Honestly, I have never been much for serial killer films. Though I will gladly watch a supernatural being chop his way through endless campers, and I’ll cheer while a giant monster wipes out half of the eastern seaboard, serial killers just seem a bit too real to feed my larger-than-life horror lust. Whereas I rarely find myself fretting over giant monsters or supernatural being, serial killers scare me. Yet, I totally understand the appeal and fascination behind them. And occasionally, I find my own interests tweaked towards the serial killer fare.
In my brain Mark Harmon had always been a comedy actor. Sure his roles may require drama on shows like Chicago Hope and NCIS. But Mark Harmon’s primary role in my mind was as Gym/English teacher Mr. Shoop in 1987’s Summer School. This great 80’s flick not only was hilarious, but it gave the horror world two notable icons- Chainsaw and Dave. Imagine my surprise when FEARnet’s own Rob G, told me on our podcast KILLER POV about how just one year earlier in 1986, funny man Mark Harmon had played one of America’s most frightening serial killers- Ted Bundy. I knew I had to hunt down this hard to find flick.
The Deliberate Stranger was a made-for-TV movie based on the 1980 book by Richard Larsen. It aired in two-parts on NBC during the 1986 “sweeps”. No doubt hoping to attract fame from the news coverage on Bundy who was sitting on death row by then, NBC aired the serial killer’s tale in a primetime slot. Much of the film focuses on Ted Bundy’s early days while still living in his home town and his travels through a number of states including Utah, Florida, and Colorado. What is perhaps most fascinating about the film is that for the first two hours, it is not even made clear that Bundy is doing the killing. I mean, of course he is doing the killing. Everyone knew that before the movie began, but the filmmakers took great care to establish Ted as a charming and likeable character before they ever show him actually doing any dirty work.
The film primarily cross-cuts between Ted’s life including his first time murders and pair of detectives who are assigned to catch a serial murder they know only as “Ted”, examining how the paths intersect and how the cops perceive the scenes Ted leaves behind. The majority of the film does not feature Ted killing, but rather shows what a normal life he had. This is where the beauty of Mark Harmon comes in. Harmon plays Ted as handsome, witty, charming, and at the same time rather upright and stiff, very much like the descriptions that were given of Bundy in real-life. Harmon actually received a Golden Globe nomination for the performance.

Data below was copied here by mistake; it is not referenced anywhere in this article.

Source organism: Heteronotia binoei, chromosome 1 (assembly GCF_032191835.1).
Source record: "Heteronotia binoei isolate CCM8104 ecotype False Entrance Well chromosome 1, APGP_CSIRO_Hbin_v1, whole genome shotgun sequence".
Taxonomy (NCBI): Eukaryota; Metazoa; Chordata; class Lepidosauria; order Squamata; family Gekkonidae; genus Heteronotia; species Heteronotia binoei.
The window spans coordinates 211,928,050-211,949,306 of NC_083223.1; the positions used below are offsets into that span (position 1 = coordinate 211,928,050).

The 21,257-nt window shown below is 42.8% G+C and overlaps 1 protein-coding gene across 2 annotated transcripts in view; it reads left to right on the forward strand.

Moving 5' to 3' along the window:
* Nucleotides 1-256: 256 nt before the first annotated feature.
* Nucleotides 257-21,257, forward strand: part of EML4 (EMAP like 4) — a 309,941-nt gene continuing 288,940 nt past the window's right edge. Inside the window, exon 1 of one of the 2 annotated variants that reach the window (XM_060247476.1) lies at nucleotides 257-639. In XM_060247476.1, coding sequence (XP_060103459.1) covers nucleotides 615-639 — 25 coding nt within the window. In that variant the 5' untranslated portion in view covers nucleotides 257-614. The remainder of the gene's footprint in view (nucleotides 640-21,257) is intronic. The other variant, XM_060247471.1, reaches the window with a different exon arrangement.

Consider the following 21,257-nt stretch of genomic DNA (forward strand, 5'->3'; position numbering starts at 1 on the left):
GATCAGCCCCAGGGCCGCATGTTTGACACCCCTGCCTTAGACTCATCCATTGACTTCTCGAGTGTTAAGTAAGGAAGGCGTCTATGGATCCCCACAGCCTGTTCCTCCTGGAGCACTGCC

Horror fans may turn away from this one because of its rather wholesome nature (if you can use that word in conjunction with a serial killer flick). The Deliberate Stranger aired on network primetime long before violence and bloodshed became commonplace. The film stays focused on Ted’s stalking rather than the act of killing not only as character build but also as a means of keep the screen sanitary and blood-free. It leaves out some of the more grotesque and fascinating acts reported to be part of Bundy’s M.O. including his necrophilia and dressing of bodies. But, even though you shouldn’t be expecting an action-packed thriller, I really recommend this movie. It is a fascinating look into the mind of a real-life killer, and many of the folks who knew Bundy closely (including his lawyer) felt Harmon channeled him with perfection.
I will also give a word of warning about the soundtrack. It was the 80’s. Everything was synth. Being that this is a movie about the serial killer, the soundtrack gets a bit aggressive as times. In the words of one of my friends who joined me for the viewing of this film “it feels like the soundtrack hates me”. It can be a bit off-putting during scenes where Ted is picking up dry-cleaning and buying coffee, but it makes much more sense when you realize that even during these mundane activities, his mind was fast at work scanning and stalking potential victims.
The Deliberate Stranger is available through the Warner Archives on their made-to-order DVD system. It is not hard to find, but just one I fear time may have forgotten. It stands up nicely over time and is still just as chilling today. It also makes you wonder about the person sitting next to you on the bus or that guy who serves you your coffee. This one is definitely worth the hunt and viewing!